"To suffer either the solicitation of merchants or the wishes
of government, to determine the measure of the bank issues,
is unquestionably to adopt a very false principle of conduct."
-Henry Thornton, 1802
The banker was frantic. A large mob was gathering outside his bank and the people were clamoring for their money. The banker called the Federal Reserve Bank in Minneapolis and warned that unless this "mad run" were stopped, he would soon be out of currency. With the bank nearly two-hundred miles from Minneapolis, a small plane carrying two Federal Reserve Bank officials and a half-million dollars in cash were quickly flown into town. Upon approaching the town the pilot guided the plane low over the main street in a sensational arrival and then landed. From there, the money was carried ceremoniously into town and stacked along the bank's teller windows. The sight of the money calmed the customers fears and saved the bank from failing.
Stories of bank runs- tales of people running to withdraw all their cash from their accounts- may seem dramatic, almost theatrical to people today. But to people living in an economically unstable society, like the early twentieth century, they were an expected occurrence. The banks were independent rivals, the amount of currency in circulation was fixed, and there was no element of trust between the depositor and the bank. Abram P. Andrews, secretary of the National Monetary Commission in 1908 provided a vivid description of the banks' quandary at the time:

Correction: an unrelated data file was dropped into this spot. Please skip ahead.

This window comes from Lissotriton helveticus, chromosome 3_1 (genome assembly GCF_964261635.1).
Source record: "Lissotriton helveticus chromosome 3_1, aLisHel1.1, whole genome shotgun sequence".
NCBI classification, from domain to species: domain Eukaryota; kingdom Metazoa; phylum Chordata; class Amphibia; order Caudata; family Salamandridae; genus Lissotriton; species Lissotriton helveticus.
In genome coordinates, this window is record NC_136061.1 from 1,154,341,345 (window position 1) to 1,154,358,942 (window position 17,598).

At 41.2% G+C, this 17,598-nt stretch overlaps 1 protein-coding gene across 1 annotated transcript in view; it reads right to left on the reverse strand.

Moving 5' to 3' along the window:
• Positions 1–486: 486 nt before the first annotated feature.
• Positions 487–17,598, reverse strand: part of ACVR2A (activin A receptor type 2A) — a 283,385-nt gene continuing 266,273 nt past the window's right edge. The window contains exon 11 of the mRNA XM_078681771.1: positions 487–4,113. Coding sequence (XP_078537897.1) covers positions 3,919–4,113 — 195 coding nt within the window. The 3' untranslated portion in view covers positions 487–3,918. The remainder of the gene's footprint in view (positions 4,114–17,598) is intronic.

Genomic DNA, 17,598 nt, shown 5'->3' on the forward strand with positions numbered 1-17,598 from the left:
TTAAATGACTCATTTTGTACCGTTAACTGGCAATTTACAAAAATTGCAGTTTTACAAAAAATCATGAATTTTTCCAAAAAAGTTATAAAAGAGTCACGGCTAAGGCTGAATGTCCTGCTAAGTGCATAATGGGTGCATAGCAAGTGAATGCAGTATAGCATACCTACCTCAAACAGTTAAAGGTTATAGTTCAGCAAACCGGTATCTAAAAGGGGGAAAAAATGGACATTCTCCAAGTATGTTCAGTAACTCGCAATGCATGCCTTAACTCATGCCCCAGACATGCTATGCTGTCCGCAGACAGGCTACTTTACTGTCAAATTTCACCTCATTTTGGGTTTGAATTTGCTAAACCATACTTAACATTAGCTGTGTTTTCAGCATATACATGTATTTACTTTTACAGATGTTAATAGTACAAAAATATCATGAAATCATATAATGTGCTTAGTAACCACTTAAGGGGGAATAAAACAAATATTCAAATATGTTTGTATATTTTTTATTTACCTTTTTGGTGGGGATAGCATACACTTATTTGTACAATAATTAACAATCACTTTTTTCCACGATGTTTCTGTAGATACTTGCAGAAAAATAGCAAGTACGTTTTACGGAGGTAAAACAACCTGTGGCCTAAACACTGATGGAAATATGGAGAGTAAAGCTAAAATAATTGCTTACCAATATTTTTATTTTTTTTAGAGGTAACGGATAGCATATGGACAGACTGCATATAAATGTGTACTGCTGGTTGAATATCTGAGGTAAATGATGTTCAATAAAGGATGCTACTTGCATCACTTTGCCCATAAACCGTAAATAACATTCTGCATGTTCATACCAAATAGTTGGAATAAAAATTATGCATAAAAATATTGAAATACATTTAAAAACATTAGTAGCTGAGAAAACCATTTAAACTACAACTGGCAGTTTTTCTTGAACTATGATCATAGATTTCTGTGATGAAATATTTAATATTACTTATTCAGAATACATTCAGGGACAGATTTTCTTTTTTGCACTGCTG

"[The banks] were so singularly unrelated and independent of each other that the majority of them had simultaneously engaged in a life and death contest with each other, forgetting for the time being the solidarity of their mutual interest and their common responsibility to the community at large. Two-thirds of the banks of the country entered upon an internecine struggle to obtain cash, had ceased to... [continues]
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(1999, 10). Federal Reserve Act. StudyMode.com. Retrieved 10, 1999, from http://www.studymode.com/essays/Federal-Reserve-Act-19690.html
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"Federal Reserve Act." StudyMode.com. 10, 1999. Accessed 10, 1999. http://www.studymode.com/essays/Federal-Reserve-Act-19690.html.